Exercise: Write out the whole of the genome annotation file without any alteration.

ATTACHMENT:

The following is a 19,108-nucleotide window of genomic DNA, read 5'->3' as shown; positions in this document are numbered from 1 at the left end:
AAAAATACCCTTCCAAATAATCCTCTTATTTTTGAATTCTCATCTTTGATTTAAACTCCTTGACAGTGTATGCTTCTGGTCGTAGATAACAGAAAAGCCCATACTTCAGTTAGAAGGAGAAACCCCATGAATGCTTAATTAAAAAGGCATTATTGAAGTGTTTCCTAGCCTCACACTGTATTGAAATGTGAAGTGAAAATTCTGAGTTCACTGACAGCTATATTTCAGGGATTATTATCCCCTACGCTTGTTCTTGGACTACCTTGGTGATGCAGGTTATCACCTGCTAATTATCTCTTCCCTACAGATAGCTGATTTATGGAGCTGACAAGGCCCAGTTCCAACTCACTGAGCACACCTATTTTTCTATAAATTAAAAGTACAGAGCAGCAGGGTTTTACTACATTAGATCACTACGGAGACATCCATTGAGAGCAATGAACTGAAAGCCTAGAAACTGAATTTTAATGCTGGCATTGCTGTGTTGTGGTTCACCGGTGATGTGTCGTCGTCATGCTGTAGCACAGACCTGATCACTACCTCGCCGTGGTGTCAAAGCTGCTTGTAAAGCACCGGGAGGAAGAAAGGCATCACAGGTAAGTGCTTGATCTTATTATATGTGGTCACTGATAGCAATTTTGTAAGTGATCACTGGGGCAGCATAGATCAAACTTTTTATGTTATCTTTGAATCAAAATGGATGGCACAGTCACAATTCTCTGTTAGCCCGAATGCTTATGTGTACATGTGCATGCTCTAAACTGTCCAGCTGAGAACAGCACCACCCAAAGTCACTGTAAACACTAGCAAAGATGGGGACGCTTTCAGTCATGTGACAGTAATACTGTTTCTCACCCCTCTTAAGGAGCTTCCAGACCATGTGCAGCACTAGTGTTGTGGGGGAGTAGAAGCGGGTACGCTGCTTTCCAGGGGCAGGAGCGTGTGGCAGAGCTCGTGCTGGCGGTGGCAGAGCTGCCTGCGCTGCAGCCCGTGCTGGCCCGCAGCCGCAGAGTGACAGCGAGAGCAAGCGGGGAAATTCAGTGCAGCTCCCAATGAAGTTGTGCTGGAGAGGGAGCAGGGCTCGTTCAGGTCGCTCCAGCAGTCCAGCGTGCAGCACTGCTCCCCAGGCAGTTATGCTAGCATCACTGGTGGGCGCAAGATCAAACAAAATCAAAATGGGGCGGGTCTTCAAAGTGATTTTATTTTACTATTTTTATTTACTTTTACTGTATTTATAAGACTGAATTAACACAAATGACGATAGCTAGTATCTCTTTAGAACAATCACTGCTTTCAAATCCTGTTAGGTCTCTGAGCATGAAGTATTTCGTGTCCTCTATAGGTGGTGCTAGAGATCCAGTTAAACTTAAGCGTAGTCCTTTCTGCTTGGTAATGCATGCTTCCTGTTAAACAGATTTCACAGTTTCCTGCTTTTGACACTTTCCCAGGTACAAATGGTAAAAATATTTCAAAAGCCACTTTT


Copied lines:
The following is a 19,108-nucleotide window of genomic DNA, read 5'->3' as shown; positions in this document are numbered from 1 at the left end:
AAAAATACCCTTCCAAATAATCCTCTTATTTTTGAATTCTCATCTTTGATTTAAACTCCTTGACAGTGTATGCTTCTGGTCGTAGATAACAGAAAAGCCCATACTTCAGTTAGAAGGAGAAACCCCATGAATGCTTAATTAAAAAGGCATTATTGAAGTGTTTCCTAGCCTCACACTGTATTGAAATGTGAAGTGAAAATTCTGAGTTCACTGACAGCTATATTTCAGGGATTATTATCCCCTACGCTTGTTCTTGGACTACCTTGGTGATGCAGGTTATCACCTGCTAATTATCTCTTCCCTACAGATAGCTGATTTATGGAGCTGACAAGGCCCAGTTCCAACTCACTGAGCACACCTATTTTTCTATAAATTAAAAGTACAGAGCAGCAGGGTTTTACTACATTAGATCACTACGGAGACATCCATTGAGAGCAATGAACTGAAAGCCTAGAAACTGAATTTTAATGCTGGCATTGCTGTGTTGTGGTTCACCGGTGATGTGTCGTCGTCATGCTGTAGCACAGACCTGATCACTACCTCGCCGTGGTGTCAAAGCTGCTTGTAAAGCACCGGGAGGAAGAAAGGCATCACAGGTAAGTGCTTGATCTTATTATATGTGGTCACTGATAGCAATTTTGTAAGTGATCACTGGGGCAGCATAGATCAAACTTTTTATGTTATCTTTGAATCAAAATGGATGGCACAGTCACAATTCTCTGTTAGCCCGAATGCTTATGTGTACATGTGCATGCTCTAAACTGTCCAGCTGAGAACAGCACCACCCAAAGTCACTGTAAACACTAGCAAAGATGGGGACGCTTTCAGTCATGTGACAGTAATACTGTTTCTCACCCCTCTTAAGGAGCTTCCAGACCATGTGCAGCACTAGTGTTGTGGGGGAGTAGAAGCGGGTACGCTGCTTTCCAGGGGCAGGAGCGTGTGGCAGAGCTCGTGCTGGCGGTGGCAGAGCTGCCTGCGCTGCAGCCCGTGCTGGCCCGCAGCCGCAGAGTGACAGCGAGAGCAAGCGGGGAAATTCAGTGCAGCTCCCAATGAAGTTGTGCTGGAGAGGGAGCAGGGCTCGTTCAGGTCGCTCCAGCAGTCCAGCGTGCAGCACTGCTCCCCAGGCAGTTATGCTAGCATCACTGGTGGGCGCAAGATCAAACAAAATCAAAATGGGGCGGGTCTTCAAAGTGATTTTATTTTACTATTTTTATTTACTTTTACTGTATTTATAAGACTGAATTAACACAAATGACGATAGCTAGTATCTCTTTAGAACAATCACTGCTTTCAAATCCTGTTAGGTCTCTGAGCATGAAGTATTTCGTGTCCTCTATAGGTGGTGCTAGAGATCCAGTTAAACTTAAGCGTAGTCCTTTCTGCTTGGTAATGCATGCTTCCTGTTAAACAGATTTCACAGTTTCCTGCTTTTGACACTTTCCCAGGTACAAATGGTAAAAATATTTCAAAAGCCACTTTT